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[Captain of 1829.]

Was made a lieutenant in Aug. 1808; and commanded the barges of the Cerberus and Active frigates, at the capture of four Venetian trabaccolos, under a heavy fire of musketry from the soldiers quartered at Pestichi, on the N.E. coast of Italy, Feb. 3d, 1811. A few days afterwards he commanded the launch of the Active in another gallant affair, under the town of Ortano, as will be seen by the following extracts of an official letter written by Captain Henry Whitby, of the Cerberus:–

Feb. 13th, 1811.

“On the morning of the 12th instant we discovered several vessels lying under the town of Ortano; and as the wind was light, the boats of both ships were despatched, under the orders of Lieutenant (James) Dickinson, first of the Cerberus, to bring them out if practicable. On the near approach of the boats to the vessels, a fire of great guns and small arms was instantly opened from an armed trabaccolo, and soldiers posted on the beach and hills commanding the bay; our boats formed in close order, gave three hearty cheers, and in a few minutes cleared all before them, the men from the vessels and the troops on shore running in all directions.

“To prevent any annoyance whilst the prizes were bringing out, Lieutenant Dickinson landed with the marines embarked in the Active, and a division of small-arm men, taking a strong position on the hills, and planting the British flag at the very gates of the town, whilst the launches, under Lieutenants Haye and Campston, with the barge of the Active, under Mr. James Gibson, master’s-mate, were employed in covering them with the carronades. This judicious and advantageous movement was of the greatest service to those employed at the sea-side, as it kept the soldiers and inhabitants, who had collected in great force, in check, and allowed the work which had been so ably undertaken, to be most fully completed; as in addition to the convoy, consisting of ten sail, (under the trabaccolo armed with six guns) which was found in the harbour, laden with grain, oil, &c. two large magazines filled with all sorts of naval and military stores, destined for the garrison of Corfu, was most completely destroyed by fire; and I feel convinced the enemy will suffer most severely by this capture, as they must have been some time in making so large a collection. * * * * * * I have much pleasure in adding, that our loss has been only four wounded; and when it is considered that they were exposed to a teasing fire from the bushes and houses, for five hours, it will I trust, be thought trifling in comparison with the annoyance the enemy have received. * * * * * * No language I can make use of is strong enough to express the zeal and conduct of every person concerned.”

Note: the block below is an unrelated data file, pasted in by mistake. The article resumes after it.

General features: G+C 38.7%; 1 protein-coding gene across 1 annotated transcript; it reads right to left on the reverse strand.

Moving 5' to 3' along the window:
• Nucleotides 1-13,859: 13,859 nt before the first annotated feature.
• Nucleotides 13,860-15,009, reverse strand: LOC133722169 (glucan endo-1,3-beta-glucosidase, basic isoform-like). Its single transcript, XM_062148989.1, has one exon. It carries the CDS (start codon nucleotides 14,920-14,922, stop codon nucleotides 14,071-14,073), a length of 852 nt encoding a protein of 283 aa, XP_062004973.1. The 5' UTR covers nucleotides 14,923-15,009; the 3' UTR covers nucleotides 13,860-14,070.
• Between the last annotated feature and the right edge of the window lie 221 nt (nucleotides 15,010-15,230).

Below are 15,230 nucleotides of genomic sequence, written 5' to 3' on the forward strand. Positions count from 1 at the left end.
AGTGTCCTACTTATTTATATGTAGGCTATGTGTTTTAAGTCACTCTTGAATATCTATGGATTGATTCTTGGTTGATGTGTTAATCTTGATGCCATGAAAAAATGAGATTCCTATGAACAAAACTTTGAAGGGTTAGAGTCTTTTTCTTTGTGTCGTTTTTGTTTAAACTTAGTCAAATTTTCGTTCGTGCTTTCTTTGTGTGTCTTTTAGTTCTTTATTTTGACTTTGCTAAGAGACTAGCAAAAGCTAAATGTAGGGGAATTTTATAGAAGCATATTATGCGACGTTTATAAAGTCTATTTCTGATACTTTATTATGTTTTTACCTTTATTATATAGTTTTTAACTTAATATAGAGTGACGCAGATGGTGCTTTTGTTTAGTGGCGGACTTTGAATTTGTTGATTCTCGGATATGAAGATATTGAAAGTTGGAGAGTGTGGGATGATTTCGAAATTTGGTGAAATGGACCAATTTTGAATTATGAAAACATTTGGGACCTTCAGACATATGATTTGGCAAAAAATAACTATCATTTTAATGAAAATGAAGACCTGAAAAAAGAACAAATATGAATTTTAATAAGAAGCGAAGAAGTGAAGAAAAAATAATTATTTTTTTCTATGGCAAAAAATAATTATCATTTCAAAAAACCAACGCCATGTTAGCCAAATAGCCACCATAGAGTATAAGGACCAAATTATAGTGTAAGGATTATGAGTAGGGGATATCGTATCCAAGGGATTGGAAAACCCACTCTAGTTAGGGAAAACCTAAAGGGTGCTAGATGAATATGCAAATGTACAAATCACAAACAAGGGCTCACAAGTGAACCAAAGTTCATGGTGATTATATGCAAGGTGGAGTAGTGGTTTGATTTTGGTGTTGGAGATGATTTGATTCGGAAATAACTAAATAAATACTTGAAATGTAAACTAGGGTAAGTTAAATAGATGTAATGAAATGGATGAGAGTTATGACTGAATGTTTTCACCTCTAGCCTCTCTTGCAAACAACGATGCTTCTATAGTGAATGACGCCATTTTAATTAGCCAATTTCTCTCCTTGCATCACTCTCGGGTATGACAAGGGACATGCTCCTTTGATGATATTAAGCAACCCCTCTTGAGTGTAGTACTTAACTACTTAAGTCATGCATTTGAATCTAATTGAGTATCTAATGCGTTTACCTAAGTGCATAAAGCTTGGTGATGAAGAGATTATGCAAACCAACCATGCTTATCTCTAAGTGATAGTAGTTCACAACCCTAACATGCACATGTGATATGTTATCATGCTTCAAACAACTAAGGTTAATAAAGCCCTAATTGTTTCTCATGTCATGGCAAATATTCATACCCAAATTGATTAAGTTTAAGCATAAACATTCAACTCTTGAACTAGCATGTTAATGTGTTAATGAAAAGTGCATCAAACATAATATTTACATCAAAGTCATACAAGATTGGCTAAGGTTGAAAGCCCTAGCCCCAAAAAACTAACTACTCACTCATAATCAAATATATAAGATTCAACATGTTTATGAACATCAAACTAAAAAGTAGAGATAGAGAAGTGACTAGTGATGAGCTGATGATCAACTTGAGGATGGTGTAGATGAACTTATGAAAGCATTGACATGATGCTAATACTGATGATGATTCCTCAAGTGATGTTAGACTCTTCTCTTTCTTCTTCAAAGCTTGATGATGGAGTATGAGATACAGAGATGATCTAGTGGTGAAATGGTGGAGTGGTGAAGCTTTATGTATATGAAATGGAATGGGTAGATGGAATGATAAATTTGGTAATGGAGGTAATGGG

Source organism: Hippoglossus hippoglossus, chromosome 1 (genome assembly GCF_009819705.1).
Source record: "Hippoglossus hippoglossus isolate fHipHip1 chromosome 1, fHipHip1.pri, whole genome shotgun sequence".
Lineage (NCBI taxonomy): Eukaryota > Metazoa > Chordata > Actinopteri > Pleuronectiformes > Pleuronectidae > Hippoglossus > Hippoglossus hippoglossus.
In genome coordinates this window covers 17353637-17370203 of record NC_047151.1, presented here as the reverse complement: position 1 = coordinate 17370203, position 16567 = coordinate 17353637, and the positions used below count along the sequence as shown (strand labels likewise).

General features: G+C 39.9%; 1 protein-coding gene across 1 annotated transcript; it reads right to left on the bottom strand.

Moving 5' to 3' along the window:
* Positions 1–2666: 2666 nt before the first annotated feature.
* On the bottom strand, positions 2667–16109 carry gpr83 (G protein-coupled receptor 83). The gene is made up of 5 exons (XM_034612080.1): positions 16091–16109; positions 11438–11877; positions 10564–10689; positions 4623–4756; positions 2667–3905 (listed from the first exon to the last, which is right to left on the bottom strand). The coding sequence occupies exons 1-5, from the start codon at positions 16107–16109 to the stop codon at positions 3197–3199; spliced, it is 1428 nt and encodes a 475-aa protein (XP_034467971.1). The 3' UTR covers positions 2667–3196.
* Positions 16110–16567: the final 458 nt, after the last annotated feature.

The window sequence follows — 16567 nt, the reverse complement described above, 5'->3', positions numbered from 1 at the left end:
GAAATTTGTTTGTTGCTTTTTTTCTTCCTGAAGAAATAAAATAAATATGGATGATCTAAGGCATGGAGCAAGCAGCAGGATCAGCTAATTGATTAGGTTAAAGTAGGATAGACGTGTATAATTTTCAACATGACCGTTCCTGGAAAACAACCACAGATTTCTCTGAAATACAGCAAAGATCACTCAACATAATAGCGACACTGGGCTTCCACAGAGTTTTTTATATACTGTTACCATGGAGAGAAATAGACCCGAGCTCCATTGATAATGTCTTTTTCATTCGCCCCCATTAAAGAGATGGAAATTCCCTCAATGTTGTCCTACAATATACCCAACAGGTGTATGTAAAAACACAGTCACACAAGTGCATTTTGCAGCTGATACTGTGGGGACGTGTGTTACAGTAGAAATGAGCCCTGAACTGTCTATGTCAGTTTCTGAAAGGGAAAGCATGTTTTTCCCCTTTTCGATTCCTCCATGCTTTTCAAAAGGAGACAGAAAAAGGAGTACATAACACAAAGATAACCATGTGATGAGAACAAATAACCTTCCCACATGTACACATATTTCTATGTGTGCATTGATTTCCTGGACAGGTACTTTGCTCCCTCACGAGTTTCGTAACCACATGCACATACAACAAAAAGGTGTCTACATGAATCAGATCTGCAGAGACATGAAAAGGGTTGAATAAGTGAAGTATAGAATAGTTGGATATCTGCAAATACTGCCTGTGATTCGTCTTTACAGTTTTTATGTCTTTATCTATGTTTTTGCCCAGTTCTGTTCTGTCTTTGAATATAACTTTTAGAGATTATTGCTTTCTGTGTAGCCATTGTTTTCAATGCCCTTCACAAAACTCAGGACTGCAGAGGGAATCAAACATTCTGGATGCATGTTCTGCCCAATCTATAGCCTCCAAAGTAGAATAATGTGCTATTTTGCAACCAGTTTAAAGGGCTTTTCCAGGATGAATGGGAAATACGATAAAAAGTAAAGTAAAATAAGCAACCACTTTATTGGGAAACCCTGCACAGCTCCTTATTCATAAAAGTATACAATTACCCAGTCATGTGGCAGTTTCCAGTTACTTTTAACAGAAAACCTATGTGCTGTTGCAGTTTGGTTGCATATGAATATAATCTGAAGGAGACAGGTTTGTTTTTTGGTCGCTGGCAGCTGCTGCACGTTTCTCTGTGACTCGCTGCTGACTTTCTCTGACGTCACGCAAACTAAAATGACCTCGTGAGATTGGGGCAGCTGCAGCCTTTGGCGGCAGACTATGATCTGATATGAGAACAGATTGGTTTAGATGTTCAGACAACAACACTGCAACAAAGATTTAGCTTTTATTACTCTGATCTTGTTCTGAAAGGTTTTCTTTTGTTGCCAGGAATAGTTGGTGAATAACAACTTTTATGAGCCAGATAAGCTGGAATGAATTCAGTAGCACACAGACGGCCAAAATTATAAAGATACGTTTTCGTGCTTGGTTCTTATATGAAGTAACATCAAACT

On the 13th Mar. following, Lieutenant Haye was severely burnt on board the French prize-frigate Corona, taken the same day by a squadron under Captain William Hoste, near Lissa[1]. On the 27th July, though then still an invalid, he very handsomely volunteered to assist in an attack upon twenty-eight vessels, lying in a creek near the island of Ragosuiza, and laden with grain for the garrison of Ragusa[2]. On the 29th Nov., same year, he was slightly wounded in action with la Pomone French frigate, forming part of a squadron from Corfu bound to Trieste. On this latter occasion his captain, now Sir James Alexander Gordon, lost a leg; “but,” says the senior officer of the British force, “thank God he is doing well. His first lieutenant Dashwood, lost his arm soon after, and the ship was fought by Lieutenant Haye, in a manner that reflects the highest honor upon him; his services before had frequently merited and obtained the highest approbation.”

On the 19th May, 1812, Mr. Haye was promoted to the rank of commander; but he does not appear to have been again employed previous to Feb. 1814, when he received a commission for the Pelter brig, in which vessel he returned home from Bermuda about July, 1815. He subsequently commanded the Raleigh sloop, on the Mediterranean station, where he was serving when advanced to his present rank. Mar. 4th, 1829.